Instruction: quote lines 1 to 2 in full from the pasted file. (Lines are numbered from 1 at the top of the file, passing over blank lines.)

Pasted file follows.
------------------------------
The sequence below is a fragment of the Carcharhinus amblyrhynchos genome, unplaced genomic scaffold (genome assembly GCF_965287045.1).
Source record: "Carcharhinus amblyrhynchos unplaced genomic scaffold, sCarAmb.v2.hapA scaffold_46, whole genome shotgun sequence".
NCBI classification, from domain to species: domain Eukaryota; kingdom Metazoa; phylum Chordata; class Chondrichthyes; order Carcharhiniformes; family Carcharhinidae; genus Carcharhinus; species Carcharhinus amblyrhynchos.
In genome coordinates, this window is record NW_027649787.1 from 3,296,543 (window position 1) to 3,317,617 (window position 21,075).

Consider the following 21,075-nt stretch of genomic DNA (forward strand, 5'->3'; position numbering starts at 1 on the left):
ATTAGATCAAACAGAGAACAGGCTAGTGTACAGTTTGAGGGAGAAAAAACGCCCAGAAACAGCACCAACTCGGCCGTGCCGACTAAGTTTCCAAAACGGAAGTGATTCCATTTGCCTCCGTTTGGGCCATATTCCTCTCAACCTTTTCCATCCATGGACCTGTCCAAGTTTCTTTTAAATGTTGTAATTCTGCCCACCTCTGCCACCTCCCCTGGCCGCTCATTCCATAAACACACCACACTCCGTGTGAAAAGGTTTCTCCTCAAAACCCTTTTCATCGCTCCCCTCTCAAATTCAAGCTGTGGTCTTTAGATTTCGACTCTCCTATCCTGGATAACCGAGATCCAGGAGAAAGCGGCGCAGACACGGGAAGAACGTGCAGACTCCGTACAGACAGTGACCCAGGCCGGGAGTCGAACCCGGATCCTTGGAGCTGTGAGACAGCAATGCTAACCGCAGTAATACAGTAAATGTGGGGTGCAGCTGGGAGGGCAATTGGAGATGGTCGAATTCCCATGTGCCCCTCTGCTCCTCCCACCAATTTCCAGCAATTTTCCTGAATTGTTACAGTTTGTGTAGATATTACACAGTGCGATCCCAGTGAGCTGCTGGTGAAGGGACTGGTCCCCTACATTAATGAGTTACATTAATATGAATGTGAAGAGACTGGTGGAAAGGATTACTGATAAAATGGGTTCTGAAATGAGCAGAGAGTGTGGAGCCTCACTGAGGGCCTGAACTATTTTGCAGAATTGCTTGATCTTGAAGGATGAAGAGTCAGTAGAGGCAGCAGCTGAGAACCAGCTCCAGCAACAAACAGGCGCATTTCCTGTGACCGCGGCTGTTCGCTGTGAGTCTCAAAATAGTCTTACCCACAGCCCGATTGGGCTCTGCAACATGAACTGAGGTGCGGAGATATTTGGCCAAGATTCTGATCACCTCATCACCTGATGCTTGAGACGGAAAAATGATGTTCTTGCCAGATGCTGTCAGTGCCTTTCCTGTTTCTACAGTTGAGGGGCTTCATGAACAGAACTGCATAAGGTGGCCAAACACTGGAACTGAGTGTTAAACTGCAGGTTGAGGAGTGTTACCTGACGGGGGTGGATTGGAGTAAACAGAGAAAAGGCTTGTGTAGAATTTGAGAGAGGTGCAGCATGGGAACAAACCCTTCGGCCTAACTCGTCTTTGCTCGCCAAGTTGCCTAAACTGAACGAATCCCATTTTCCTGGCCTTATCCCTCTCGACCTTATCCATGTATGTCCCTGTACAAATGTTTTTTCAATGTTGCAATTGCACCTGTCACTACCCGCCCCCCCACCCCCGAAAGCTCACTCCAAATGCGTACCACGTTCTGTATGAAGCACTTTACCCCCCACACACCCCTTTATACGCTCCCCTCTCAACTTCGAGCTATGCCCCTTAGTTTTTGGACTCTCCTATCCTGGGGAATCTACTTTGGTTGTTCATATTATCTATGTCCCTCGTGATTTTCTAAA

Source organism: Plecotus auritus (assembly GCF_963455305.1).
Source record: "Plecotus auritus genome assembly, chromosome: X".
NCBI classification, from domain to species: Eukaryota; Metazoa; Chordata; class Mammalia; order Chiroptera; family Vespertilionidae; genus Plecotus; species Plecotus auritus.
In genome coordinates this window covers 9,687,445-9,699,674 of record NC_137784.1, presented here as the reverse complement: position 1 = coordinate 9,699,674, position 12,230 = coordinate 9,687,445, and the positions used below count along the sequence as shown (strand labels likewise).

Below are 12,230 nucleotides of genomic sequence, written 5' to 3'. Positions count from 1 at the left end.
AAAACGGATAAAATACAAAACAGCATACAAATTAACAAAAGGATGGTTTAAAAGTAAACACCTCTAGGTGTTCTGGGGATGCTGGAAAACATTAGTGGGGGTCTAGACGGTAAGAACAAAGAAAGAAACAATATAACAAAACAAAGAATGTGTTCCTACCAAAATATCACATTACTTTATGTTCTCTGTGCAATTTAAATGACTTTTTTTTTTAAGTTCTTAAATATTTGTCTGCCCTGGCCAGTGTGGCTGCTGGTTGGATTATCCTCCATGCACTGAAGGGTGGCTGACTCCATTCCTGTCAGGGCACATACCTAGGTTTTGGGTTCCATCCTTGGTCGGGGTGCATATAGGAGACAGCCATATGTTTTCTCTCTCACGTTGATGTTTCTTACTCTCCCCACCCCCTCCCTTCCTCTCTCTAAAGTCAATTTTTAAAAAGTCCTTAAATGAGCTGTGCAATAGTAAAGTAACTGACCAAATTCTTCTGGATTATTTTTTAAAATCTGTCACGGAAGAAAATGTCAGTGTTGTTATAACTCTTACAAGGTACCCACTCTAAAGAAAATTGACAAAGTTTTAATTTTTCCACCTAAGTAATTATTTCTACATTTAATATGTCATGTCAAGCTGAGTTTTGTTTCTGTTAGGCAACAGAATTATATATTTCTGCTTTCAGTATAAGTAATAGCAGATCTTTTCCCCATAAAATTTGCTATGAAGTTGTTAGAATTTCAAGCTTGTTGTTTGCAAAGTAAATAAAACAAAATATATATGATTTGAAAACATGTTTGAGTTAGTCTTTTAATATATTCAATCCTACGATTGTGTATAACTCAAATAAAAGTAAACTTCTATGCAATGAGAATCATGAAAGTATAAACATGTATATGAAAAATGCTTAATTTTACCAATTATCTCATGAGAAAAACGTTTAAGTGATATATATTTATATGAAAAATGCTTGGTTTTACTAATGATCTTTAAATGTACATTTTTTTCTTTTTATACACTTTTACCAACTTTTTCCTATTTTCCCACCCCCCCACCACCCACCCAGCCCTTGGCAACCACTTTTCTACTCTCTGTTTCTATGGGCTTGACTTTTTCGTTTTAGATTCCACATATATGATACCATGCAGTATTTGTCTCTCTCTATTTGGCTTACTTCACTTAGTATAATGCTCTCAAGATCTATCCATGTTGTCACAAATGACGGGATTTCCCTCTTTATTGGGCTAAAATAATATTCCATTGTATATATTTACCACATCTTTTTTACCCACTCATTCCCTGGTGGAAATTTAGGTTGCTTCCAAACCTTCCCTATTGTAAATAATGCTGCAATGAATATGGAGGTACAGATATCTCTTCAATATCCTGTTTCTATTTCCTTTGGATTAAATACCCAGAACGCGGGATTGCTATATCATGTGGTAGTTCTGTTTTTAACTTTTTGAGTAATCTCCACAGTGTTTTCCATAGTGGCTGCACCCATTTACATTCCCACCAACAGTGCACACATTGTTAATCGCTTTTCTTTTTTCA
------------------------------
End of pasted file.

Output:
The sequence below is a fragment of the Carcharhinus amblyrhynchos genome, unplaced genomic scaffold (genome assembly GCF_965287045.1).
Source record: "Carcharhinus amblyrhynchos unplaced genomic scaffold, sCarAmb.v2.hapA scaffold_46, whole genome shotgun sequence".